The said issue was further well recognised by the Supreme Court in Subrata Roy Sahara v Union of India (2014) 8 SCC 470. The Apex court opined that our judicial system is grossly afflicted with frivolous litigation and hence, ways and means should be evolved to deter litigants from their compulsive obsession towards senseless and ill claims. The court recognised that behind every irresponsible and senseless claim there is an innocent sufferer on the other side who could be suffering long drawn anxiety and nervousness whilst the litigation is pending, without any fault on their part. The Court further recognised that the status is such that administrative and executive decision making are being left to courts. The Court has also gone to suggest a separate ‘Code for Compulsory Code’, that deters litigants from adopting any delaying tactics in proceedings without litigation. However, such suggestions by the apex court are pending statutory recognition. The concept of imposing costs to discourage frivolous litigation cannot be regularised over-night. For example, in Sanjeev Kumar Jain v Raghubir Saran Charitable Trust 2011 (12) SC 435 the Supreme Court discussed the aspect of ‘actual realistic costs’, wherein it was opined that the object is to streamline the award of costs and simplify the process of assessment, while making the cost `actual and realistic'. Further, it was noted that while ascertaining of actuals in regard to expenditure incurred in so far as advocates' fee is concerned, the emphasis should be on `realistic' rather than `actual'. The courts are not concerned with the number of lawyers engaged or the high rate of day fee paid to them.
The Apex Court has even paid attention to the notion of ‘buying time’ tactic based litigation and noted in Ashok Kumar Mittal v Ram Kumar Gupta (2009) 2 SCC 656 that the present system of levying meagre costs in civil matters or no costs in some matters, is absolutely unsatisfactory and does not act as a deterrent to vexatious or luxury litigation borne out of ego or greed, or resorted to as a `buying-time' tactic.
The courts have now and again even discussed the idea of whether the Indian judiciary and legislature system should adopt suitably, the western models of awarding cost. It is a matter that requires to be debated and should engage the urgent attention of the Law Commission of India.
Besides, the Court in the aforesaid case of Uflex Ltd. v Govt. of Tamil Nadu & Others, even referred to the Manitoba Law Commission Report of Canada that analysed the ‘Costs Awards in Civil Litigation’ and referred to six broad goals as under:
indemnification – successful litigants ought to at least be partially indemnified against their legal costs;
deterrence – potential litigants should carefully assess the merits of the claim and should refrain from taking any unnecessary legal actions;
rules should be made decipherable and simple to understand;
early settlement of disputes should be encouraged
the costs regime should facilitate access to justice; and
there should be flexibility in rules to ensure that justice can be done.
It is pertinent to note that in the United States the Federal Court of Appeal in Nova Chemicals Corporation v Dow Chemical Company 2017 FCA 25, indicated that a successful party may be able to recover a lump sum of 25-50% of its legal fees. The Federal Court held that determining the amount is fact specific, and there could not be a "default" rate specified. The Federal Court has over time used a variety of approaches in determining the cost. It is perceived that the parties who raise excessive issues have a better chance at success, but ought to face costs consequences for the time and expenses associated with needless positions. The early resolution of issues and focusing of the case on the key issues in dispute, not only trends towards lower fees overall, but has been encouraged by the Federal Court in assessing the overall reasonableness.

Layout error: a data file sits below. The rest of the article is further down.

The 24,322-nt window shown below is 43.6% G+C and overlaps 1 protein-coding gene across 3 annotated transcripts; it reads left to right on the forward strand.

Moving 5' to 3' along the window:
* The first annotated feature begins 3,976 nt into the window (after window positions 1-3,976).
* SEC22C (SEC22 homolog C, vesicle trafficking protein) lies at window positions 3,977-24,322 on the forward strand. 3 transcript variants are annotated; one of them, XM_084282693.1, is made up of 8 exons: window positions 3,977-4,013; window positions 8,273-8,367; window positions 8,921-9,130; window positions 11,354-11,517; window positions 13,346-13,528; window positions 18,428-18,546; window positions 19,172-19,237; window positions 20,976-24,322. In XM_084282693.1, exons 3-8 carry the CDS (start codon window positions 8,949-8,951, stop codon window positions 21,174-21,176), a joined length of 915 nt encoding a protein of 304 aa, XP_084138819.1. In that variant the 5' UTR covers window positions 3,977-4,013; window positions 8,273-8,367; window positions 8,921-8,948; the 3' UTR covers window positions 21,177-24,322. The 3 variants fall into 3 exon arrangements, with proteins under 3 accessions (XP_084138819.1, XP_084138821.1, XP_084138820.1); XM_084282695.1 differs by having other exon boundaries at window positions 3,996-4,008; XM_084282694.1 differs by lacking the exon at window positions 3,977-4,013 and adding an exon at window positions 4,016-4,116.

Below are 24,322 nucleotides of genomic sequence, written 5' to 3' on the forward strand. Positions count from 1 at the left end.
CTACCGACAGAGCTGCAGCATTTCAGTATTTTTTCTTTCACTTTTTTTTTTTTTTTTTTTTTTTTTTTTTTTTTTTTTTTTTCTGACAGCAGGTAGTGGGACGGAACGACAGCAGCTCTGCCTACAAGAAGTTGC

The English and Wales Court of Appeals shares a similar opinion. Although an additional point is taken into consideration wherein it is also examined if the orders for costs would be within or beyond the means of the defendant. The general rule is that a defendant should not be ordered to pay costs in such a sum, which through lack of means, could not be paid within a reasonable period of one year. However, the case of R v Olliver and Olliver, 11 Cr.App.R.(S)10, CA where fines, costs and compensation would take two and half years to pay by instalments it was held that there was nothing wrong in principle with the period being much longer than a year, provided that it was not an undue burden and so too severe a punishment.
Strikingly, Hong Kong on the other hand holds a firm position with regard to imposing costs on appeals of arbitral awards in order to support the finality of the arbitration, wherein indemnity costs are to be paid by the unsuccessful applicant who attempted to set aside the arbitral award, unless special circumstances can be shown.
In view of the above, the Singapore High Court favoured the reasoning in BTN and another v BTP and another  SGHC 38 where it was held that it was well established in Singapore that the imposition of costs on an indemnity basis was dependent on there being exceptional circumstances to warrant a departure from the usual course of awarding costs on a standard basis. The Court found that while the category of exceptional circumstances attracting indemnity costs is not closed, it would do violence to the notion of such circumstances having to be "exceptional" if every instance of an award being challenged unsuccessfully is said to be presumptively an "exceptional" circumstance warranting indemnity costs.
The Supreme Court has at various instances by way of judgments observed the hesitancy in the judicial system to impose costs and highlighted that in the tussle for enforcement of rights against a State, different principles apply but in commercial matters costs must follow the cause. The courts have discussed the imposition of costs in details with respect to the facts of each case. In some cases, they have elaborated the factors necessary to be considered such as the litigation fees, court fees and duration, and in some levied the costs and made the said costs payable to the aggrieved parties and in some made the costs payable to some non-charitable organisation. The Courts have even set precedents by taking into consideration the ever-increasing litigation expenses and redeeming the blameless parties but the same being a wide-ranging and far-reaching issue cannot be resolved only by way of such precedents. The need of the hour is a legislative reform that will discourage unnecessary litigation, saving the time and efforts of the courts and ensuring honest litigants receive their due.
Contributed by Khaitan & Co
The above article is authored by Mr. Ajay Bhargava (Partner), Mr. Shivank Diddi (Senior Associate) and Ms. Natasha Syal (Associate).